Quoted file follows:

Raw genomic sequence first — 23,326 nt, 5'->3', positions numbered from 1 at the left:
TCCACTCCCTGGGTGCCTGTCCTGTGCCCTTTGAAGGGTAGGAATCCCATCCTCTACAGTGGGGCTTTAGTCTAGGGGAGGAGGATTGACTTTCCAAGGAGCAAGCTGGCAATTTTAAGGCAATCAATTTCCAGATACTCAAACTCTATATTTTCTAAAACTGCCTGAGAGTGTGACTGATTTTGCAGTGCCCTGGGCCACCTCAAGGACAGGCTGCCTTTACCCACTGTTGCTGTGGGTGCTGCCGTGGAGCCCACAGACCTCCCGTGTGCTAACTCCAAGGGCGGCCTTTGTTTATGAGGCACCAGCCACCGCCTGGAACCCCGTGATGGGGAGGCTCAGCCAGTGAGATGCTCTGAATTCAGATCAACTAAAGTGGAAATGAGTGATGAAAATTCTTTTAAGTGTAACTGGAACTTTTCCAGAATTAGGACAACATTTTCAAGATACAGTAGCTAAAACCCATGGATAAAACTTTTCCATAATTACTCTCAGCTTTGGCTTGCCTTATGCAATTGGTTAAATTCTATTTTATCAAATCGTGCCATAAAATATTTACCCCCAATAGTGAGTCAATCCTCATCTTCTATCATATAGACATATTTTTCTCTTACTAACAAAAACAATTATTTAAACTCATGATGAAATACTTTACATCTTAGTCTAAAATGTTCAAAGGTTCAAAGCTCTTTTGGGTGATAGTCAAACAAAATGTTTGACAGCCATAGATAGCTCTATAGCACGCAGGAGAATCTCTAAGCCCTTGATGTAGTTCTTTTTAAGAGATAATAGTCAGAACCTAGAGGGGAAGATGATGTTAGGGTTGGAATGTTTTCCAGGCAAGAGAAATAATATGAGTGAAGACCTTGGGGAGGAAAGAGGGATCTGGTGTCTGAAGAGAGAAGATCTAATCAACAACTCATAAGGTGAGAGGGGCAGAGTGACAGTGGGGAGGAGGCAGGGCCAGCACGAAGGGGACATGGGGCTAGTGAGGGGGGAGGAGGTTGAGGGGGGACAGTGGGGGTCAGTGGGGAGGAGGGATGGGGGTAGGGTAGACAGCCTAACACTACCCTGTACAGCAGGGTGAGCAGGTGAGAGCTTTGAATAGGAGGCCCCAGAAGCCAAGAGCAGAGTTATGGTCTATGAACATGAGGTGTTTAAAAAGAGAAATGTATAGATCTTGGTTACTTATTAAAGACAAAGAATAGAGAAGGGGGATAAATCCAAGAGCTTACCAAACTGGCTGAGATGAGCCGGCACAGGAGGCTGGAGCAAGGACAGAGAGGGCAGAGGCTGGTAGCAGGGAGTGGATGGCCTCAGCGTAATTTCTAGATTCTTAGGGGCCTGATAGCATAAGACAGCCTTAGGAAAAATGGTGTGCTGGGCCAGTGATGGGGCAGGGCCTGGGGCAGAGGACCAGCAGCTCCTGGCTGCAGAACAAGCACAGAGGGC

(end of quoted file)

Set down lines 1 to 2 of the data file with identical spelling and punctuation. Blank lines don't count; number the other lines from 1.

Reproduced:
Raw genomic sequence first — 23,326 nt, 5'->3', positions numbered from 1 at the left:
TCCACTCCCTGGGTGCCTGTCCTGTGCCCTTTGAAGGGTAGGAATCCCATCCTCTACAGTGGGGCTTTAGTCTAGGGGAGGAGGATTGACTTTCCAAGGAGCAAGCTGGCAATTTTAAGGCAATCAATTTCCAGATACTCAAACTCTATATTTTCTAAAACTGCCTGAGAGTGTGACTGATTTTGCAGTGCCCTGGGCCACCTCAAGGACAGGCTGCCTTTACCCACTGTTGCTGTGGGTGCTGCCGTGGAGCCCACAGACCTCCCGTGTGCTAACTCCAAGGGCGGCCTTTGTTTATGAGGCACCAGCCACCGCCTGGAACCCCGTGATGGGGAGGCTCAGCCAGTGAGATGCTCTGAATTCAGATCAACTAAAGTGGAAATGAGTGATGAAAATTCTTTTAAGTGTAACTGGAACTTTTCCAGAATTAGGACAACATTTTCAAGATACAGTAGCTAAAACCCATGGATAAAACTTTTCCATAATTACTCTCAGCTTTGGCTTGCCTTATGCAATTGGTTAAATTCTATTTTATCAAATCGTGCCATAAAATATTTACCCCCAATAGTGAGTCAATCCTCATCTTCTATCATATAGACATATTTTTCTCTTACTAACAAAAACAATTATTTAAACTCATGATGAAATACTTTACATCTTAGTCTAAAATGTTCAAAGGTTCAAAGCTCTTTTGGGTGATAGTCAAACAAAATGTTTGACAGCCATAGATAGCTCTATAGCACGCAGGAGAATCTCTAAGCCCTTGATGTAGTTCTTTTTAAGAGATAATAGTCAGAACCTAGAGGGGAAGATGATGTTAGGGTTGGAATGTTTTCCAGGCAAGAGAAATAATATGAGTGAAGACCTTGGGGAGGAAAGAGGGATCTGGTGTCTGAAGAGAGAAGATCTAATCAACAACTCATAAGGTGAGAGGGGCAGAGTGACAGTGGGGAGGAGGCAGGGCCAGCACGAAGGGGACATGGGGCTAGTGAGGGGGGAGGAGGTTGAGGGGGGACAGTGGGGGTCAGTGGGGAGGAGGGATGGGGGTAGGGTAGACAGCCTAACACTACCCTGTACAGCAGGGTGAGCAGGTGAGAGCTTTGAATAGGAGGCCCCAGAAGCCAAGAGCAGAGTTATGGTCTATGAACATGAGGTGTTTAAAAAGAGAAATGTATAGATCTTGGTTACTTATTAAAGACAAAGAATAGAGAAGGGGGATAAATCCAAGAGCTTACCAAACTGGCTGAGATGAGCCGGCACAGGAGGCTGGAGCAAGGACAGAGAGGGCAGAGGCTGGTAGCAGGGAGTGGATGGCCTCAGCGTAATTTCTAGATTCTTAGGGGCCTGATAGCATAAGACAGCCTTAGGAAAAATGGTGTGCTGGGCCAGTGATGGGGCAGGGCCTGGGGCAGAGGACCAGCAGCTCCTGGCTGCAGAACAAGCACAGAGGGC